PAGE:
Ballard Cooks teaches students the joy of cooking

We’ve all heard it before – eat your fruits and veggies, cook with fresh ingredients, stay away from fast-food and pre-packaged dinners and you’ll be a healthier person. Now Ballard High School has a new program to teach students the joy of cooking. The Ballard Cooks kitchen was launched just four weeks ago by Swedish’s Ballard Teen Health Center, The Ballard Farmer’s Market, and Seattle-King County Public Health.

Ryan Miller talks with students about the ingredients for the day.

Ryan Miller who is associated with Community Kitchens Northwest is the “instructor” although he doesn’t give much instruction. At the beginning of a recent class, he tells the group of teenagers, “Exercise your own creativity. Make this your project.”

Miller demonstrates the proper way to cut kale.

Miller is working with the students to increase the awareness of healthy foods, developing cooking skills from scratch and building community. “All the great things that come from cooking together,” Miller says. During the class, Miller teaches proper kitchen etiquette and techniques.

With quite a few ingredients in front of them, like kale, eggs, peppers, olives, strawberries and mangoes, to name a few, the students get into teams and conquer the task at hand. At the final session earlier this week, they made smoothies, deviled eggs, a salad and stir-fry.

Students boiling eggs for deviled eggs

“It’s really quite interesting. I’ve not gotten a whole lot of cooking experience, I mean, I’ve cooked with my family and stuff, but this is a whole lot different,” a freshman girl tells us who has been cooking since the first class. “Now I’m actually cooking things rather than helping with cooking. It always ends up being pretty tasty.”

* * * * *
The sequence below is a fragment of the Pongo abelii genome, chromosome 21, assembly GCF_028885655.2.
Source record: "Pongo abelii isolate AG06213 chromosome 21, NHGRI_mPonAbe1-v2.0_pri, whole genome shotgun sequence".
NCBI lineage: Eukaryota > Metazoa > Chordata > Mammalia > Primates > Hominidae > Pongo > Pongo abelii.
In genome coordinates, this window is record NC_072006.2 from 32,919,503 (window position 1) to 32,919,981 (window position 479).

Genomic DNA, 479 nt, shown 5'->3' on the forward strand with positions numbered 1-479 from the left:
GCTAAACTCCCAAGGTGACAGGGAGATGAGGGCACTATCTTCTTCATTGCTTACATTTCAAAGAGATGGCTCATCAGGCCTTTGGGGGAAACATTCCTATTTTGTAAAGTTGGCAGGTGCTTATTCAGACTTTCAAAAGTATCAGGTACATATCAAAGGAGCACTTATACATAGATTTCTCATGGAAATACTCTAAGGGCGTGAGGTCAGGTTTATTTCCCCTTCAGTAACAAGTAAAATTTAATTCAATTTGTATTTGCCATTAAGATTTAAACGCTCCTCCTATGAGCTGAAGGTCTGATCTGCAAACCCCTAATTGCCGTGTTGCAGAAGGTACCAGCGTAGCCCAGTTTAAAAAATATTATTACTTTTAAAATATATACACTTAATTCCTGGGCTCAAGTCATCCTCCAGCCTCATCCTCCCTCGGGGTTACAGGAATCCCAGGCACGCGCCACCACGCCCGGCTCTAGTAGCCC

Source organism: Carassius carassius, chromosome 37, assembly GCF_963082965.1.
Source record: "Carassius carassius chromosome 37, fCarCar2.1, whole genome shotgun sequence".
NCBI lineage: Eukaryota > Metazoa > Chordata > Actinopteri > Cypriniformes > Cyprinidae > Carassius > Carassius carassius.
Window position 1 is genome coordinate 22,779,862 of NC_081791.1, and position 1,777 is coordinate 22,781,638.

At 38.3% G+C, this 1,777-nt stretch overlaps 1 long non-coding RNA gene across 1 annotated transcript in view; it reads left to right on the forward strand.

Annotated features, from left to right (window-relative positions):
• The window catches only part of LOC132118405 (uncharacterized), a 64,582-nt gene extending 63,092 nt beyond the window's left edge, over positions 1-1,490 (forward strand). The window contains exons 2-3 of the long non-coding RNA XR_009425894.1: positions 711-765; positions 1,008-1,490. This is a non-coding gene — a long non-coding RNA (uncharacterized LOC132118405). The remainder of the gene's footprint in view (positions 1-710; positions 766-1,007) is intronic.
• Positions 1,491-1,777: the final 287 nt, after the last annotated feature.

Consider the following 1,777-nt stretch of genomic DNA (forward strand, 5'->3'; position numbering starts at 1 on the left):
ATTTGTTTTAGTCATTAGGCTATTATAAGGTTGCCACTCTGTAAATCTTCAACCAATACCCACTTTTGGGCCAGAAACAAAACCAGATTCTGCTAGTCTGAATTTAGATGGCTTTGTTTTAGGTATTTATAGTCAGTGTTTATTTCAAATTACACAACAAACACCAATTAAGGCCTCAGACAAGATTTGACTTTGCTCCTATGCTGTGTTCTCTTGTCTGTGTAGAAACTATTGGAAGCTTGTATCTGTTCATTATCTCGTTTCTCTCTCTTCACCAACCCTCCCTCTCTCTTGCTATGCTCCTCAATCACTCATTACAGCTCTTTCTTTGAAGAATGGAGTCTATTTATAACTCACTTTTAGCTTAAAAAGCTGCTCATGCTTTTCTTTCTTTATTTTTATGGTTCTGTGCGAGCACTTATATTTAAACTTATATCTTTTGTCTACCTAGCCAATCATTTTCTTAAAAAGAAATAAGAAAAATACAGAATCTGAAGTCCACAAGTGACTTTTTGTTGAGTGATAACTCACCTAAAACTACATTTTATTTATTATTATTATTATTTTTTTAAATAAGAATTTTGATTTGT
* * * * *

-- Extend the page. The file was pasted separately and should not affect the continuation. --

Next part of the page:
Students cutting greens for salad and stir-fry

Diana Vergis Vinh is a public health nurse working with Teen Health Centers on obesity prevention. “What we really need to work on is behavioral norm changing and cultural transformation,” she says. “I think we’ve gotten to a point in our culture where a lot of people don’t know how to cook, they don’t enjoy it.” Vergis Vinh says this is an excellent resource for kids and will hopefully change some habits. “If we can get more kids excited and interested in cooking it’s going to result in a lot healthier life. Even if all they do is bake cakes instead of buying cakes, they’re going to be ahead.”

Students pouring their smoothie concoction.

In just four short weeks Miller has already seen a big change in the students who have been coming regularly. “They try new things, they’re confident in their cooking.” Miller says the Ballard Cooks kitchen will be back again next year, so will the students. “Oh yes, I’ll definitely be back,” the freshman says.

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great idea
Member
great idea

how sad that this is news.

back in the day, we all took home economics, and even the boys learned to cook and sew.

kim
Guest
kim

you’ve just dated yourself.  thanks for taking me back.

i would argue that with disposable income, lack of time and cheap fast food, there’s now draw to want to learn how to cook.  i hope this program can grow and is expanded.

Gurple
Member

I got all the way through college never having cooked anything more complicated than Hamburger Helper.  I wish someone had somehow convinced me to do something like this!

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